Hi Jenny,
This is a moth, and since it is small, it is somewhat unscientifically categorized as a Microlepidoptera.  We tried scanning the plates on the Moth Photographers Group without any success.  It looks similar to a Clothes Moth in the genus
Eudarcia that is pictured on BugGuide, be we are confident that is not the correct classification for your specimen.  We do believe your moth is neither a Clothes Moth nor a Pantry Moth, and it may have been transported on the Christmas tree.  You did not indicate if this was an isolated specimen or part of an infestation.  Perhaps one of our readers will have better luck with a species identification.

What's That Bug? does not endorse extermination

Location: Croatia
December 26, 2010 6:11 pm
hey bugman,
we went to croatia this summer and took some lovely photos of mating bugs and now were wondering: what are they?
Signature: Evelyne

Mating Olive Bee Hawkmoths

Hi Evelyne,
We quickly identified your mating Olive Bee Hawkmoths,
Hemaris croatica, on the Sphingidae of the Western Palaearctic website.

What's That Bug? does not endorse extermination

Help identifying a bug please
Location: Seattle WA
December 26, 2010 9:48 pm
Hi bugman,
I found these bugs underneath our bed while we were cleaning the house. They look like worms and they move by extending something from one end of their body and pulling themselves forward. Do you know what they are? My wife is freaking about this discovery.
Signature: Aaron

Case Bearing Moth Larva

Dear Aaron,
This is a Case Bearing Moth Larva in the subfamily Tineinae, and we believe it is a Casemaking Clothes Moth,
Tinea pellionella.  According to BugGuide, they:  “Feed on wool, feathers, fur, hair, upholstered furniture, leather, fish meals, milk powders, lint, dust or paper. Judging by the quantity of pet hair in your photo, they have an ample food supply.  Vacuuming under the bed more regularly to control pet hair should reduce the number of Case Bearing Moth Larvae you find in your home.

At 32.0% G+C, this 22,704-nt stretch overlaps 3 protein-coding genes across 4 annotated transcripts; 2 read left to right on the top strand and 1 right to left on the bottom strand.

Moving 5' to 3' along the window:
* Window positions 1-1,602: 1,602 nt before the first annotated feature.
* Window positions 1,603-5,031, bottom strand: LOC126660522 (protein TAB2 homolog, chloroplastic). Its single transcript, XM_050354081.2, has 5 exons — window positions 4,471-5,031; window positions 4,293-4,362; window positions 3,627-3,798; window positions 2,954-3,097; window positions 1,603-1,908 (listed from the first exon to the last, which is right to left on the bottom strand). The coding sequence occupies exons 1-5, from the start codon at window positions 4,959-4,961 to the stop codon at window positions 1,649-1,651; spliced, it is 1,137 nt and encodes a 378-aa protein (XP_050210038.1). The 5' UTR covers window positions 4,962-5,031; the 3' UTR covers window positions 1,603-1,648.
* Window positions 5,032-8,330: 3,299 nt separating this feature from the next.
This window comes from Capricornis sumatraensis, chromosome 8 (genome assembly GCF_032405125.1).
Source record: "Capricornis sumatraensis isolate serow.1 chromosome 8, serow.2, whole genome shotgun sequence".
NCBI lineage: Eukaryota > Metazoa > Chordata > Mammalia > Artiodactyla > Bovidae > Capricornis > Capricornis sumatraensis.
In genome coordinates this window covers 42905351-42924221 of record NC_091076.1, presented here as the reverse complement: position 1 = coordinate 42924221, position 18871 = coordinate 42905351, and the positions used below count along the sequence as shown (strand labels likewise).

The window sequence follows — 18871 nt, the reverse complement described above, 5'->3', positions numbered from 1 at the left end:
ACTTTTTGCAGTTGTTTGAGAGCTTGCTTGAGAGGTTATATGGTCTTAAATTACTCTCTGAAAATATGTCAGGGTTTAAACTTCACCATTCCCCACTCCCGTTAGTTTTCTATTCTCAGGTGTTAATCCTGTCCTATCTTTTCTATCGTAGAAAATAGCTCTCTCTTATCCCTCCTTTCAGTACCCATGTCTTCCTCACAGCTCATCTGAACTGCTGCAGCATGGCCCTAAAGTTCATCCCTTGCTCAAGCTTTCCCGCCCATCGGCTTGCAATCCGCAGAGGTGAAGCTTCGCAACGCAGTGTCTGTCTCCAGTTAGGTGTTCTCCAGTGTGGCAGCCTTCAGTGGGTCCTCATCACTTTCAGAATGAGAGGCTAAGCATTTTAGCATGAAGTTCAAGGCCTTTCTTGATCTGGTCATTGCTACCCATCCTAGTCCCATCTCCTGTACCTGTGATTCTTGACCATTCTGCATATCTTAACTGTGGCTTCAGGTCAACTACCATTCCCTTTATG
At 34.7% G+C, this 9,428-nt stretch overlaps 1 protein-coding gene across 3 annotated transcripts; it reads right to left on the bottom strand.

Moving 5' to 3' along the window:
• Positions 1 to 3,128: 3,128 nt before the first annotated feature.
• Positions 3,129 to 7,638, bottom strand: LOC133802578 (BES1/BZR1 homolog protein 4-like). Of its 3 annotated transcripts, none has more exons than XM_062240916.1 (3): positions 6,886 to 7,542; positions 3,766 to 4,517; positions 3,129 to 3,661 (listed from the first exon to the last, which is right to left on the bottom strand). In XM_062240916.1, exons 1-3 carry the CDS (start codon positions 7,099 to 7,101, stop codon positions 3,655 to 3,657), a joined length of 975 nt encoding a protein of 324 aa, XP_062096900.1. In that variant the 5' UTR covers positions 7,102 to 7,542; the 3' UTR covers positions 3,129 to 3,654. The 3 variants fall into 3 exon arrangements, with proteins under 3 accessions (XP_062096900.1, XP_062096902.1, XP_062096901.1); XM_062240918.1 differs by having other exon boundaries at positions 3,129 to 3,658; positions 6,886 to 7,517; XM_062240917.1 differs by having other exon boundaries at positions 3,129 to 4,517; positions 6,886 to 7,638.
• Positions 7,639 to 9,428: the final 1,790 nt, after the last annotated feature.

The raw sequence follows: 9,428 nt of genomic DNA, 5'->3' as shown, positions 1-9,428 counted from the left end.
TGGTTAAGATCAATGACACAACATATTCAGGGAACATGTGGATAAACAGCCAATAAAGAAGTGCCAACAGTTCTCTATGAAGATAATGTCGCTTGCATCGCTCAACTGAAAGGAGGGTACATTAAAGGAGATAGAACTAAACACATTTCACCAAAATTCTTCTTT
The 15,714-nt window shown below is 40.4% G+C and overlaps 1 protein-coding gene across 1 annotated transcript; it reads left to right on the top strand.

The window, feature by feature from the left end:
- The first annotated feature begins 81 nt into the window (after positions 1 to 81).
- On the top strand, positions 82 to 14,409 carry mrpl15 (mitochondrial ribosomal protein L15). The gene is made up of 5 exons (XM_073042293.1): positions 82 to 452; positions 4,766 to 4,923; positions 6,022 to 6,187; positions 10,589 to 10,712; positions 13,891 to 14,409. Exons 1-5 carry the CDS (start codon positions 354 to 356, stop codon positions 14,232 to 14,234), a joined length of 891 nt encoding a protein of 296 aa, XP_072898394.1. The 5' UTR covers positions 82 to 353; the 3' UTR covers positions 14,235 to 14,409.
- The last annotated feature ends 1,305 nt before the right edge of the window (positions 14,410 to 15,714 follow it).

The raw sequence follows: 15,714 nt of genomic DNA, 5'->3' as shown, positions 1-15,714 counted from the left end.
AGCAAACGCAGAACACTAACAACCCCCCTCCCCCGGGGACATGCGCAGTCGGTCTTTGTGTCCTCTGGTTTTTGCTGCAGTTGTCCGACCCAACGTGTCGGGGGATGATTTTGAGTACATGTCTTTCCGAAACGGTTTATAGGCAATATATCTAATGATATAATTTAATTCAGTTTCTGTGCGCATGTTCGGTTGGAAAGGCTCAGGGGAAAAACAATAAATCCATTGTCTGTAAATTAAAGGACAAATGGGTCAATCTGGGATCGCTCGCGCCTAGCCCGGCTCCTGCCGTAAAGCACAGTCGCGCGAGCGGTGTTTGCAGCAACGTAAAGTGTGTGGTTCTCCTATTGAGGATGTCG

Thank you for the quick response Daniel, you’re awesome! :-) I’ll be making a donation to your website!
-Aaron K.

What's That Bug? does not endorse extermination

Whats for supper?
Location: Coal Creek, Queens County, New Brunswick
December 9, 2010 5:24 pm
Hi, I found a Goldenrod Crab Spider on a lilac bush with another bug clasped in its jaws. Is the Goldenrod’s prey a Hummingbird Moth? If so do you know what species it is?
Signature: Christophe

Crab Spider eats Hummingbird Clearwing

Hi Christophe,
We went back through some old mail today to try to answer a few questions we did not respond to this past month and we came across you awesome photograph.  We are guessing that this photo was taken some time before it was submitted because lilacs bloom in the spring.  The Crab Spider has captured a much larger Clearwing Moth in the genus
Hemaris, and we believe it is the Hummingbird Clearing, Hemaris thysbe.  You can compare your image to the photographs posted on the Sphingidae of the Americas Website.

What's That Bug? does not endorse extermination